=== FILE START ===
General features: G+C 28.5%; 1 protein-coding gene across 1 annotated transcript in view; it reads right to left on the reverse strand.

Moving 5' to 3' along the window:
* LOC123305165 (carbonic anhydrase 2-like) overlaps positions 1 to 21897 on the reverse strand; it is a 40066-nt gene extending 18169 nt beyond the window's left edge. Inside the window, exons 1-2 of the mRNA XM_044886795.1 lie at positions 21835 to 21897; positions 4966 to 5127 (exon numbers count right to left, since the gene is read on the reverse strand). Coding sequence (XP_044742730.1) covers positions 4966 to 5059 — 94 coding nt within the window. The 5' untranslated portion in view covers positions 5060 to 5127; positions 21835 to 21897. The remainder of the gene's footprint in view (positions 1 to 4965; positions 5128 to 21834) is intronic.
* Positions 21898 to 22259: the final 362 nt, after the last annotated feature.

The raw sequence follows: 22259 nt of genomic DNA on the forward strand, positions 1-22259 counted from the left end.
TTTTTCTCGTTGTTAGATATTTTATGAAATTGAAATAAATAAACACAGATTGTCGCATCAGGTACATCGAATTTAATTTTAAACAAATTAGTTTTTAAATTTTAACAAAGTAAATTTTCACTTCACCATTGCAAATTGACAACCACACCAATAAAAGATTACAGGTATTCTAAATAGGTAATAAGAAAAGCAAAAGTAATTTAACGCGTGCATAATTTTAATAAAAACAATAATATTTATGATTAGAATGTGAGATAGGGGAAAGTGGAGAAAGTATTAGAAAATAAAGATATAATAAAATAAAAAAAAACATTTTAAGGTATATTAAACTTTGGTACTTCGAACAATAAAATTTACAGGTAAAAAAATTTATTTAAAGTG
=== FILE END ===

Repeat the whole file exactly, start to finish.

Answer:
General features: G+C 28.5%; 1 protein-coding gene across 1 annotated transcript in view; it reads right to left on the reverse strand.

Moving 5' to 3' along the window:
* LOC123305165 (carbonic anhydrase 2-like) overlaps positions 1 to 21897 on the reverse strand; it is a 40066-nt gene extending 18169 nt beyond the window's left edge. Inside the window, exons 1-2 of the mRNA XM_044886795.1 lie at positions 21835 to 21897; positions 4966 to 5127 (exon numbers count right to left, since the gene is read on the reverse strand). Coding sequence (XP_044742730.1) covers positions 4966 to 5059 — 94 coding nt within the window. The 5' untranslated portion in view covers positions 5060 to 5127; positions 21835 to 21897. The remainder of the gene's footprint in view (positions 1 to 4965; positions 5128 to 21834) is intronic.
* Positions 21898 to 22259: the final 362 nt, after the last annotated feature.

The raw sequence follows: 22259 nt of genomic DNA on the forward strand, positions 1-22259 counted from the left end.
TTTTTCTCGTTGTTAGATATTTTATGAAATTGAAATAAATAAACACAGATTGTCGCATCAGGTACATCGAATTTAATTTTAAACAAATTAGTTTTTAAATTTTAACAAAGTAAATTTTCACTTCACCATTGCAAATTGACAACCACACCAATAAAAGATTACAGGTATTCTAAATAGGTAATAAGAAAAGCAAAAGTAATTTAACGCGTGCATAATTTTAATAAAAACAATAATATTTATGATTAGAATGTGAGATAGGGGAAAGTGGAGAAAGTATTAGAAAATAAAGATATAATAAAATAAAAAAAAACATTTTAAGGTATATTAAACTTTGGTACTTCGAACAATAAAATTTACAGGTAAAAAAATTTATTTAAAGTG